The Inside Line #84: Potential over proof

TILI Logo PrintReady or not, here he comes. After just 19 Formula One races, Daniil Kvyat is graduating from Toro Rosso to drive for, let’s not forget, the team that has won four of the past five drivers’ and constructors’ titles. As much as he tried to play the whole detached too cool for school racing driver thing when he arrived in the paddock on Saturday at this year’s Japanese Grand Prix, the look on his face wasn’t fooling anyone. Vettel had dropped a bombshell by announcing he was leaving Red Bull that morning, and Kvyat’s name – the last two words of a press release that stopped the sport cold – seemed like an afterthought.

Kvyat may have been surprised Vettel was leaving, but he wasn’t surprised he was chosen over teammate Jean-Eric Vergne to step up. “Already this year we can see that experience itself is not playing a big role for Jean-Eric,” he shrugged, making it clear that he feels ready for a seat at Formula One’s top table even if his birth certificate suggests he isn’t. “I have been racing for a long time even if I have not been in F1 for very long …”

Kvyat’s right, of course, but is he right for what comes next? At the start of the season – where there was seemingly no chance that Vettel was going anywhere soon – Kvyat proved himself as a man to watch with points on debut in Melbourne and numerous outstanding qualifying efforts. But as the year went on – and after he’d been selected to partner Daniel Ricciardo next year – Kvyat’s results dried up completely. Yes, there was that outstanding fifth on the grid at his home race in Sochi, but he scored just four points in the final 15 races, none at all after being named as Vettel’s successor. Vergne, for his part, out-scored his teammate 22-8 over the season and nabbed more points in the final six Grands Prix that Kvyat did all year. But Vergne is out of F1 altogether next year. Make sense of that. He may not be a world-beater and certainly was hurt by his mediocre qualifying pace, but on talent, he’s good enough to be in F1. As is Jenson Button, but that’s another story …

In any other season, Kvyat’s promotion [1] would be the biggest story to emanate from Formula One’s lower-profile teams, but this year was different. The woes of Caterham and Marussia were one thing, but it became hard to use the word ‘survival’ with Caterham when Marussia’s Jules Bianchi was in such a life-threatening state. Sauber was pointless, Lotus helpless to do anything about a car that was ugly, underpowered and unreliable [2], and of the mid-grid teams, only Force India had plenty of reasons to smile, and even they came against a backdrop of financial uncertainty after their best season yet. And that’s not even mentioning McLaren, if we consider McLaren a midfield team these days … [3]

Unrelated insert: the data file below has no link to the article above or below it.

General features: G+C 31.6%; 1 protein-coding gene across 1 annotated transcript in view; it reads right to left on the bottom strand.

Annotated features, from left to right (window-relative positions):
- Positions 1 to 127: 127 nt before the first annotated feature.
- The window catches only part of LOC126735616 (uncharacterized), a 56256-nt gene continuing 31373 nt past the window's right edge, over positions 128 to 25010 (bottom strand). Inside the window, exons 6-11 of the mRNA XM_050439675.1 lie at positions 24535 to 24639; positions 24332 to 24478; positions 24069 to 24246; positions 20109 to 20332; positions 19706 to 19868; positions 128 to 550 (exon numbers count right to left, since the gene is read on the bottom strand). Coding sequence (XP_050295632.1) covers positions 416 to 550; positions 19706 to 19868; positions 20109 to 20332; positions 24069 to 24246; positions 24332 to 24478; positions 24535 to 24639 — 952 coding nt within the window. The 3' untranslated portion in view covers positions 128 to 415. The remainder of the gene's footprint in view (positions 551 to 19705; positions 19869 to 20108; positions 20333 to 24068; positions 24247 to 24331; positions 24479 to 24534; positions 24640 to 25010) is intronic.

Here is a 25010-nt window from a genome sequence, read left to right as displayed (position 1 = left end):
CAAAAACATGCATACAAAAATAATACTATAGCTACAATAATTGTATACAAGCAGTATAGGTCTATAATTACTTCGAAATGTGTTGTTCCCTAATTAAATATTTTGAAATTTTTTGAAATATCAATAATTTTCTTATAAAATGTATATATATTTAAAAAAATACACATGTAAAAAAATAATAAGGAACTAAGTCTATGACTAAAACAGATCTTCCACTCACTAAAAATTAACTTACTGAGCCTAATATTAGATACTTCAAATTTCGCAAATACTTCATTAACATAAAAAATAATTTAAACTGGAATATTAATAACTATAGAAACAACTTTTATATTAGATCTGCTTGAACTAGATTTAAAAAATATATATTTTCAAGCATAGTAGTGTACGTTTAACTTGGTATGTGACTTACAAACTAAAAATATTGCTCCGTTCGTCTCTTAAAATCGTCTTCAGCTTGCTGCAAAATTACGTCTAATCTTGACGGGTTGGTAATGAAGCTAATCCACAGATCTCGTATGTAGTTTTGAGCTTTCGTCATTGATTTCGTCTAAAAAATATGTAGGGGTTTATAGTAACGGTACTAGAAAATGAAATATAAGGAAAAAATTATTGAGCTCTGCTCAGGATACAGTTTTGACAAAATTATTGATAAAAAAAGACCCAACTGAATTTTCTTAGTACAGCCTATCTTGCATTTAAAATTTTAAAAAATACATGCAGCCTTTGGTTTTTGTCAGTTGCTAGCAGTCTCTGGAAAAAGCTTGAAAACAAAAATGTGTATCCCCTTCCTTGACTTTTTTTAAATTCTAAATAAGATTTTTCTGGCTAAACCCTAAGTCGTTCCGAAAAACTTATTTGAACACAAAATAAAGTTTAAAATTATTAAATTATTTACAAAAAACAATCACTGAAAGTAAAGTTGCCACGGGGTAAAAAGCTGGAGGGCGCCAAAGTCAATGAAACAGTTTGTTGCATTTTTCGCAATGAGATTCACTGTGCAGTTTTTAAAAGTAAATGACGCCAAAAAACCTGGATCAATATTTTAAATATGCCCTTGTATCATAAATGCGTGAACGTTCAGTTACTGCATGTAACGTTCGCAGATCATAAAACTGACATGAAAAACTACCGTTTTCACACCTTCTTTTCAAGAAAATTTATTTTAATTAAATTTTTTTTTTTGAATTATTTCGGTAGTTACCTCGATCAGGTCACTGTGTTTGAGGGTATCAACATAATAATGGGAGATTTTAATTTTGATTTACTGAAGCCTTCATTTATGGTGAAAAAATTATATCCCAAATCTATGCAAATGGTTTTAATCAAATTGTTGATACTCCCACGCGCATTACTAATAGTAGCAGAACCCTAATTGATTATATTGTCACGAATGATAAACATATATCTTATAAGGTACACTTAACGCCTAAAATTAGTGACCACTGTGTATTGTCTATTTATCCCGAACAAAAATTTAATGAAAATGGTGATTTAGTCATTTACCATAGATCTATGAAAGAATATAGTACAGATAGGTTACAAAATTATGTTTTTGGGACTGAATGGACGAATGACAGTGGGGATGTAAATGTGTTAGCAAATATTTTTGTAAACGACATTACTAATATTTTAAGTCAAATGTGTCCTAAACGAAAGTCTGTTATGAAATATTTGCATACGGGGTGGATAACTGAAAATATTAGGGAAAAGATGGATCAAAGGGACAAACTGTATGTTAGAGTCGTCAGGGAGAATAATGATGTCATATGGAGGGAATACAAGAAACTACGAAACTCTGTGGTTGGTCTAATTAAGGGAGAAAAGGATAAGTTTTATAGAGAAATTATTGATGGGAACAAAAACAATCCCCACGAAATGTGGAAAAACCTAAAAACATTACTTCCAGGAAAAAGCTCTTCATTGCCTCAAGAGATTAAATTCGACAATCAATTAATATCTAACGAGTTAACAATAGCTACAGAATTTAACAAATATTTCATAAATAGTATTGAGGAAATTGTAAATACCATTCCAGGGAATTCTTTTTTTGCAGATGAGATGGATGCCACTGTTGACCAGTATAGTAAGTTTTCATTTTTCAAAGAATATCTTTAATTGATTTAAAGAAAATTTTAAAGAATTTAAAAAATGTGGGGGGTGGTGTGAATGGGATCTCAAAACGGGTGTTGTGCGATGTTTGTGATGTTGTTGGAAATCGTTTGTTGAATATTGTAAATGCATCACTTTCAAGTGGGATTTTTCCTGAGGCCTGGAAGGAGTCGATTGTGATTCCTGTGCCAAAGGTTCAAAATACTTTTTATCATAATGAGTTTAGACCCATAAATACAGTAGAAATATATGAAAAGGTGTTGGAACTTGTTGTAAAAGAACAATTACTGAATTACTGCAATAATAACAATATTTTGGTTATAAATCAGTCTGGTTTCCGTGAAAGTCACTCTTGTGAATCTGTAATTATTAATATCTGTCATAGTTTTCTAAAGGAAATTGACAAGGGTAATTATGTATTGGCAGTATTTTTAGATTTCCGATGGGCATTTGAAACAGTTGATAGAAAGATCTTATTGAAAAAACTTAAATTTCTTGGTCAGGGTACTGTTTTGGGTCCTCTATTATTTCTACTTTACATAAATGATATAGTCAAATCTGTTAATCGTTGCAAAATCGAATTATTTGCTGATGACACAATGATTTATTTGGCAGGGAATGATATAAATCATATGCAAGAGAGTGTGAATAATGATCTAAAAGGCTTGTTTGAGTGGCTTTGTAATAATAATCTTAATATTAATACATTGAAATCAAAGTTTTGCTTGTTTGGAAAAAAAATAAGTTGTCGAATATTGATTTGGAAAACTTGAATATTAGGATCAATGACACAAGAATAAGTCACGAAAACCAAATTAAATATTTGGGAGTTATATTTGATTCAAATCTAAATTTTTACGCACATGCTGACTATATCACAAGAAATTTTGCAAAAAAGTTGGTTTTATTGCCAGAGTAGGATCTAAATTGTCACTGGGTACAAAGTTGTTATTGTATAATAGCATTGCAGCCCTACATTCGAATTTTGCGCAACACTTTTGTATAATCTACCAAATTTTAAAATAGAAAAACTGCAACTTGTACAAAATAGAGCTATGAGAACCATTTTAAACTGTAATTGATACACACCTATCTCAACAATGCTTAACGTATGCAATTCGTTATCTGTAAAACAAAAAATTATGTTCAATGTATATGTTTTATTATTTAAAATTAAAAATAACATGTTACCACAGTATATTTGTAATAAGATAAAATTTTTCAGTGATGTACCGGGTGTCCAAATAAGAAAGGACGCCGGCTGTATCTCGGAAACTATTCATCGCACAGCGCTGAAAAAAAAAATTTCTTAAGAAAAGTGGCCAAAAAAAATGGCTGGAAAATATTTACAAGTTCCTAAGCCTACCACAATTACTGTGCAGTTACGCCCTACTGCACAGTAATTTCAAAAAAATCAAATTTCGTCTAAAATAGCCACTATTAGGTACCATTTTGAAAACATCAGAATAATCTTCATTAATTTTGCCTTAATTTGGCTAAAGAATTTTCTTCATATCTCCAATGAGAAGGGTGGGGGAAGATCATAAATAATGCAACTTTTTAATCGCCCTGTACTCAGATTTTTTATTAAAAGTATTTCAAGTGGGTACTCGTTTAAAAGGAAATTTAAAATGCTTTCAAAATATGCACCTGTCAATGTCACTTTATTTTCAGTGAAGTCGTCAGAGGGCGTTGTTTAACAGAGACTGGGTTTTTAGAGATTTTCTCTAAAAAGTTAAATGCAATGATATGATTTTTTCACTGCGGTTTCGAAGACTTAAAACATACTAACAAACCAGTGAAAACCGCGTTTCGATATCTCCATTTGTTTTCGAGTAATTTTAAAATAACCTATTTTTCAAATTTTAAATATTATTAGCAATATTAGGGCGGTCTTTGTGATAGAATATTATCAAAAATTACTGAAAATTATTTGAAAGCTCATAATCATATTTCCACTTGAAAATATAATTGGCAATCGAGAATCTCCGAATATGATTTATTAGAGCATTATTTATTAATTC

The first instalment of a comprehensive two-part review of the 2014 season is the focus of Episode 84 of ‘The Inside Line’, while we look at the reaction to Lewis Hamilton’s second world championship while hearing from the man himself. Other than the British tabloids hitting the bottom of their barrel of pun-tastic headlines (‘Yabba Dabba Lew’ – really?), I was astonished that some of the coverage made such a big deal about (a) Hamilton not getting completely trashed the night after winning the world title – a 10am hour-long press op on Monday morning will do that for you – and (b) that he shouldn’t be waving his national flag around after he won the title as he doesn’t live in the UK and pay tax. Give me a break [4]. The only driver to have made their home in the UK in recent F1 history was an Australian in Mark Webber – and I don’t recall seeing too many similar stories about Button back in 2009 when he scampered off back to his own tax haven with a world championship trophy under his arm …

Check out ‘The Inside Line’ on Fox Sports 5 and ESPN if you’re in Australia, and check local guides if you’re watching elsewhere – like here.

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[1] For what it’s worth, I’m not sure either Toro Rosso driver this year can come in and ‘do a Ricciardo’ next season, but I would have chosen Kvyat too.

[2] Any list of people who got it spectacularly wrong this season has to start with Pastor Maldonado. You have to wonder how he felt every time he was lapped by a Williams …

[3] The stats say they are. One podium on merit in two seasons sounds like the return a Force India or Sauber typically manages.

[4] Anyone who went with that angle in their copy that honestly reckons they wouldn’t do exactly the same thing in Hamilton’s situation is kidding themselves. “You know what, I’d really like to pay more tax” isn’t something anyone has said ever.


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